First of all, we must apologise in that progress with this project has not been as rapid as we would have wished, but in reality, the Retro-Printer module is the brainchild of two retro computer enthusiasts who have developed this in our spare time, without the backing of a large company and multitudes of employees to design the hardware and code the software.
I guess that this is in keeping with the retro computer market – reflecting the way products were envisaged and developed back in the 1980s. On the plus side, this has enabled us to finance the project from our own resources, rather than turning to crowd-funding to raise substantial capital; which is an avenue many projects seem to take nowadays.
We have been encouraged by the continued interest in the Retro-Printer module, with various people providing further examples of how the Retro Printer can be used to transform their existing approach to printing and data capture.
Thanks to this feedback, we have some plans on how to develop the ESC/P2 capture and conversion software further, such as implementing a specific option to replicate the (fairly) simple approach used by Sinclair Research Limited in the 1980s to communicate with their iconic Sinclair ZX81 and Sinclair ZX Spectrum home computers with their home-spun ZX Printer.
We have also been in communication with Epson and obtained details of how they expanded the published ESC/P2 documentation in order to handle 1400 and 2880 dpi printing modes, as well as 6 colour printing.
As those who follow the development of the public domain Retro-Printer conversion software will know, the initial release of the software has been proven to work in all Epson ESC/P and ESC/P2 modes up to 720dpi, with various improvements already to enhance the speed of the conversion and quality of the generated image.
This means that the software is now ready for the initial commercial release of the Retro-Printer module.
From a hardware point of view, we have now received the v2 PCB for the module along with all of the extra components required and will spend the next few weeks preparing a small batch of the v2 Retro-Printer module hardware and testing it, with the aim of sending a restricted number of units out to initial purchasers at the start of July – choosing from those who have expressed an interest in order to ensure that we cover a range of different computers, equipment and other applications, before signing off on the v2 PCB and initial software.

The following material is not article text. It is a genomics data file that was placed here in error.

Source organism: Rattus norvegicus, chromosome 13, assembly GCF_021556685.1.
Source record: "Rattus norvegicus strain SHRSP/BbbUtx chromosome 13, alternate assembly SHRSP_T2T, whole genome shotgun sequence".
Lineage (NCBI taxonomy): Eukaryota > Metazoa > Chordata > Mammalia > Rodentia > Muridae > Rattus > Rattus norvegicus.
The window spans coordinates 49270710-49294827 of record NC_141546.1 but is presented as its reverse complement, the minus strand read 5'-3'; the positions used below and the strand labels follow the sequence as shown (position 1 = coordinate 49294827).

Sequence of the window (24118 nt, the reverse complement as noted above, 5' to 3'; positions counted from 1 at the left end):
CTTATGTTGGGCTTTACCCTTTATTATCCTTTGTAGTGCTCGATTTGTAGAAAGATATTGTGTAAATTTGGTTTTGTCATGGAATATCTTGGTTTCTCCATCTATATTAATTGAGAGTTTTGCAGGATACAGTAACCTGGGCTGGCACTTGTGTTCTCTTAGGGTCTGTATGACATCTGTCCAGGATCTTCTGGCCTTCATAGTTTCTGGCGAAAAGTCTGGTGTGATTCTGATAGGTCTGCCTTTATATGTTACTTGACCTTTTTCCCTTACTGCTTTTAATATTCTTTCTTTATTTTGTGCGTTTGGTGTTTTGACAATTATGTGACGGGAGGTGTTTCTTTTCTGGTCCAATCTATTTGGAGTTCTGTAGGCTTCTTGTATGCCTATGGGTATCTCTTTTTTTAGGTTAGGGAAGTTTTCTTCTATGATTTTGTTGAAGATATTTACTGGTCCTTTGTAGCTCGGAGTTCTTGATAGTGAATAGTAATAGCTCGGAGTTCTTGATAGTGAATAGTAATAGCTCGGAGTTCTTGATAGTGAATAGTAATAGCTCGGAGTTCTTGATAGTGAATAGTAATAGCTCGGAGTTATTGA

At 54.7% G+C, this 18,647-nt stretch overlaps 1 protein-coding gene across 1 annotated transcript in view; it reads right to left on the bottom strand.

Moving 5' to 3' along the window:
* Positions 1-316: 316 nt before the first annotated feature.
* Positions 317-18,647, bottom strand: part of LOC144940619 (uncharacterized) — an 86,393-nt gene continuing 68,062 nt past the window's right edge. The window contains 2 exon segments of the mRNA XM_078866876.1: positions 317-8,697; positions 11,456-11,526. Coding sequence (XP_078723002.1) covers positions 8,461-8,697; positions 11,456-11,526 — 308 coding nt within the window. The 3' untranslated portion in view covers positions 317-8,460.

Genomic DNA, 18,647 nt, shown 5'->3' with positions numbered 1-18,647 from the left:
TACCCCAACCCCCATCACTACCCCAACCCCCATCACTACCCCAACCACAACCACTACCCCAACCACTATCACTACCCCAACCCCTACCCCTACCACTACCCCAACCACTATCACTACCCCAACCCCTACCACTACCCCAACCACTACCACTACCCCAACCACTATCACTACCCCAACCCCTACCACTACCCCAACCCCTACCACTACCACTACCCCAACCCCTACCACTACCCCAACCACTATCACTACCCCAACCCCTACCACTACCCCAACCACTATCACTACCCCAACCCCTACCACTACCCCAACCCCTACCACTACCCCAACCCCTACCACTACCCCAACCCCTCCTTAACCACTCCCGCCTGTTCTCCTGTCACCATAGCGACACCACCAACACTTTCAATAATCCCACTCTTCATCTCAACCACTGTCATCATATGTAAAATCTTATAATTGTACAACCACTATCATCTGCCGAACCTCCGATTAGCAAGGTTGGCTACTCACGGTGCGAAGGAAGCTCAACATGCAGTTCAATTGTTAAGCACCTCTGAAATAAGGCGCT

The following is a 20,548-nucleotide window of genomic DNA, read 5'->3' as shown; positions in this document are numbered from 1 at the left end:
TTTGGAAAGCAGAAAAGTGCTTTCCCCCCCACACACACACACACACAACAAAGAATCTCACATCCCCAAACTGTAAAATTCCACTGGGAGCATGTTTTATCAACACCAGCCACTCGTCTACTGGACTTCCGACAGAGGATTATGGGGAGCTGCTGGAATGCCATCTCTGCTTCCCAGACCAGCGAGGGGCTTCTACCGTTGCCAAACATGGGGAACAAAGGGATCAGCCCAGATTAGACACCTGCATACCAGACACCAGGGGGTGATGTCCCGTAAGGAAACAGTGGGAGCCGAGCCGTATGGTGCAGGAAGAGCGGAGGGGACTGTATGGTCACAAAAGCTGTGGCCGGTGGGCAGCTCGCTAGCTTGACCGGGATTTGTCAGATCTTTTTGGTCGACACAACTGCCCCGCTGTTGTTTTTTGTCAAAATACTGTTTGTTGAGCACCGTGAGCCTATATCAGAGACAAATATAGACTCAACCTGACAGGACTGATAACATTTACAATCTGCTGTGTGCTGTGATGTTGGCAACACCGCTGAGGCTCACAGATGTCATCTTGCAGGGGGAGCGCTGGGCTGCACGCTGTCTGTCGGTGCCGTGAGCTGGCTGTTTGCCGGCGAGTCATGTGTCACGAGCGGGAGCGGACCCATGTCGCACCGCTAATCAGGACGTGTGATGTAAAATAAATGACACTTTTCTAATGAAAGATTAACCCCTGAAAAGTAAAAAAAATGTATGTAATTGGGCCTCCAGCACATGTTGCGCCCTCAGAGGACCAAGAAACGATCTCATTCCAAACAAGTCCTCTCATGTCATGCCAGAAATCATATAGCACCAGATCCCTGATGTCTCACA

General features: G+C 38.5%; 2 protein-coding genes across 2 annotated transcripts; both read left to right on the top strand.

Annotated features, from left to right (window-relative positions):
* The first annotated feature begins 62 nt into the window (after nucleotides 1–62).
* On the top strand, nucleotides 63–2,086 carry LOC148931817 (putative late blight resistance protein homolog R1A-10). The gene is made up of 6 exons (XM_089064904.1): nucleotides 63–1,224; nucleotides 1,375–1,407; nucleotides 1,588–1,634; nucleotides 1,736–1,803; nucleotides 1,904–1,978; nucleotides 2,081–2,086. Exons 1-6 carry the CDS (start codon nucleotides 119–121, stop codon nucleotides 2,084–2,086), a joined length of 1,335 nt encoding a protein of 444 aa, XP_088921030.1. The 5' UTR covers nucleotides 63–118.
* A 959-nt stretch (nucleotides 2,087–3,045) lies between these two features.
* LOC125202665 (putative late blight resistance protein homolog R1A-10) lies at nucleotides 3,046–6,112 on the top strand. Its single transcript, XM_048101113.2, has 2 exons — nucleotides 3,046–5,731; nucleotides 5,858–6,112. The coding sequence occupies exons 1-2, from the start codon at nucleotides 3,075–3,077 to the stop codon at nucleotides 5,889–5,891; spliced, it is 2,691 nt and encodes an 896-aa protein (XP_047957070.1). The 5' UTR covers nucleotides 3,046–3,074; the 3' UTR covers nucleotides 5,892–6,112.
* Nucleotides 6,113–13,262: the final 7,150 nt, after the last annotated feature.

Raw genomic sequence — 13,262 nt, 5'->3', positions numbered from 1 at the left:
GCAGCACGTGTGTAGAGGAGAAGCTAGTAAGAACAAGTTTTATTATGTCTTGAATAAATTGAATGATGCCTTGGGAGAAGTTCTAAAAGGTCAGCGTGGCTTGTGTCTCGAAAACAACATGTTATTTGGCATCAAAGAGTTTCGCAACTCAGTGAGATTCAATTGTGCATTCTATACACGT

We have now successfully implemented both ESC/P2 ESC.2 (TIFF Compression) and ESC.3 (Delta Row Compression) support into the Retro-Printer software.
As part of this, we have updated the way that colours are merged together to use the CMYK format – resulting in colours which more closely match the mixed colour printing on an Epson printer.
This has allowed us to offer support for 180dpi, 360dpi and 720 dpi printing within the software. The image reflects the same label printed from a Sinclair QL (using the ESC/P2 colour replacement drivers for LineDesign), comparing the output in 180dpi (monochrome), 360dpi and 720dpi (colour replacement), using both TIFF and Delta row compression methods for speed.
This reflects the output from the program as would have been output from the program to a native Epson ESC/P2 colour printer.
This means that the Retro-Printer software now supports all of the various printing modes including text, bitmap graphics, and raster graphics; making it one of the most comprehensive printer capture utilities which exist.
We have now succesfully tested the ESC/P2 conversion routines for both text and 24 pin bit image graphics ESC * as can be seen in the attached image.
This represents a printer dump of some labels printed for a light bulb complete with bar-code. It was however passed to the program as a 180dpi bit image graphic, so don’t expect us to add bar-code characters for now!
As you can see the results are good – we are continuing to work on adding more features to the software, in particular the 720 delta-row and tiff compressed graphics mode are next on our list.
You can continue to monitor progress by viewing the public domain version of the ESC/P2 conversion routines and contribute to the discussion and testing if you wish through the GitHub page.
The public domain version is designed to be compiled and run on Linux, and will process a file dump of Epson printer data, to make the testing stage easier.
In the meantime, we have also now received the initial run of new PCBs, so once those are soldered up and tested, we will be able to supply the first few Retro-Printer units to those who are eagerly waiting.
The Retro-Printer uses its own custom printer capture software to emulate an Epson ESC/P2 inkjet printer.